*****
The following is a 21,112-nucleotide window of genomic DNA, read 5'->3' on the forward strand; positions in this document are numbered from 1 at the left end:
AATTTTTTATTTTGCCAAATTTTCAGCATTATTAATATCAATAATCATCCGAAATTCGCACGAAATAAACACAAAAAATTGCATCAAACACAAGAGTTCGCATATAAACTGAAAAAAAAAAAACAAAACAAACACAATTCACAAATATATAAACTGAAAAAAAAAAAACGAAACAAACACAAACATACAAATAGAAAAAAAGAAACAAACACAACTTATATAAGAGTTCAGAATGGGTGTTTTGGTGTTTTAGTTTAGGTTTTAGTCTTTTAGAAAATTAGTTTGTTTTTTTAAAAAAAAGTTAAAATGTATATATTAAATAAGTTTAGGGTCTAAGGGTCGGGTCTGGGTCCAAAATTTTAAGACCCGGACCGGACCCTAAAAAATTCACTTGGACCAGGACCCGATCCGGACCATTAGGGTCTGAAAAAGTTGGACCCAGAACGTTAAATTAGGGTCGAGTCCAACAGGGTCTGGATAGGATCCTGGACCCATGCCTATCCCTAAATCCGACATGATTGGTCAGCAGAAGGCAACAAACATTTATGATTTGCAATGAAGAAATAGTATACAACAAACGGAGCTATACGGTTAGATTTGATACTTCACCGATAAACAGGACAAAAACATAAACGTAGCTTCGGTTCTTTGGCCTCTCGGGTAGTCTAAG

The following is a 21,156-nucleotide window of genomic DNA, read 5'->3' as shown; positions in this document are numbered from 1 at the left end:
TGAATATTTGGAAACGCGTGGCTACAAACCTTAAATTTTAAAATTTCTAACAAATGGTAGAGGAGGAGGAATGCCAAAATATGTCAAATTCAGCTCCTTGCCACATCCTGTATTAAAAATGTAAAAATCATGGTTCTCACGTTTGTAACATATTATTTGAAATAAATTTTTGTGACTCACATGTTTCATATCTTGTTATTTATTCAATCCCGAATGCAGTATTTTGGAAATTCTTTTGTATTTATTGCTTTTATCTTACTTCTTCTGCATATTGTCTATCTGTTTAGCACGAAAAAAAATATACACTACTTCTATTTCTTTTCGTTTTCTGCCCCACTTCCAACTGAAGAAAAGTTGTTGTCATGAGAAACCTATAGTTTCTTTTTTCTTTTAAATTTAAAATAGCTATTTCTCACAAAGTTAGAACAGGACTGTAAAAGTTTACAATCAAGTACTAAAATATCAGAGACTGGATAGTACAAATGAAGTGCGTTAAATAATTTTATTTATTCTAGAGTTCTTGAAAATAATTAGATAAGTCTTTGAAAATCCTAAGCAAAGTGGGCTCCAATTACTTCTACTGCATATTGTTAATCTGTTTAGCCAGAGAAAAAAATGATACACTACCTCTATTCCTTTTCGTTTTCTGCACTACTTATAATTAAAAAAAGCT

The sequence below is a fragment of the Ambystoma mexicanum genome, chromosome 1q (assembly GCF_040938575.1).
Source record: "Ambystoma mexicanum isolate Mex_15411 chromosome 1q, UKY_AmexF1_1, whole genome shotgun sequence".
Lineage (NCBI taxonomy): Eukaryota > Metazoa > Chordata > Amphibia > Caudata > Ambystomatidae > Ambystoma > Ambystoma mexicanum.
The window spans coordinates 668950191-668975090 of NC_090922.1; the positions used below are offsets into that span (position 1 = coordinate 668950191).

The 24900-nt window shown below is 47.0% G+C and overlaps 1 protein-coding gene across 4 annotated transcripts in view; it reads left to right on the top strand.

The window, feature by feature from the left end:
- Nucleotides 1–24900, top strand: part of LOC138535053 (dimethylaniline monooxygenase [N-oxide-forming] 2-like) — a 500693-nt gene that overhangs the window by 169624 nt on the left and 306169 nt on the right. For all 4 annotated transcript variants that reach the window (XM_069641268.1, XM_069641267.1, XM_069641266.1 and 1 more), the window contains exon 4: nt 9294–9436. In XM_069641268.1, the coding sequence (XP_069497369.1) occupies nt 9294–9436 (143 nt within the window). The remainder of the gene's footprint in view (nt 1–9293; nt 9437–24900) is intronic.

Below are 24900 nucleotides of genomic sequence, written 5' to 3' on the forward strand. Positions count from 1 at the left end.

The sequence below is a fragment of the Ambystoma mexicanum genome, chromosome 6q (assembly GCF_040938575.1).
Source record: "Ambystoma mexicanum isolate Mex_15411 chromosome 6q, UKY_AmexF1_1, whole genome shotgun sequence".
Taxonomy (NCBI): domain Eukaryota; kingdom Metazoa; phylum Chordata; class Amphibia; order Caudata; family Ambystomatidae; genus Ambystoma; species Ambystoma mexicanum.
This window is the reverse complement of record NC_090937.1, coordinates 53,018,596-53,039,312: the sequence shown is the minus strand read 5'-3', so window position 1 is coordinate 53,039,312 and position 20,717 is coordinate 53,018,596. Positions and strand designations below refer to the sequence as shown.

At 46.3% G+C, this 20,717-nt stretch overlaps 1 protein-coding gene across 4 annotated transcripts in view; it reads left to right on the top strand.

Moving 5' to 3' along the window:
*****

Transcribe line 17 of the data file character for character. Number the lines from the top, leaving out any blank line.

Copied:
At 46.3% G+C, this 20,717-nt stretch overlaps 1 protein-coding gene across 4 annotated transcripts in view; it reads left to right on the top strand.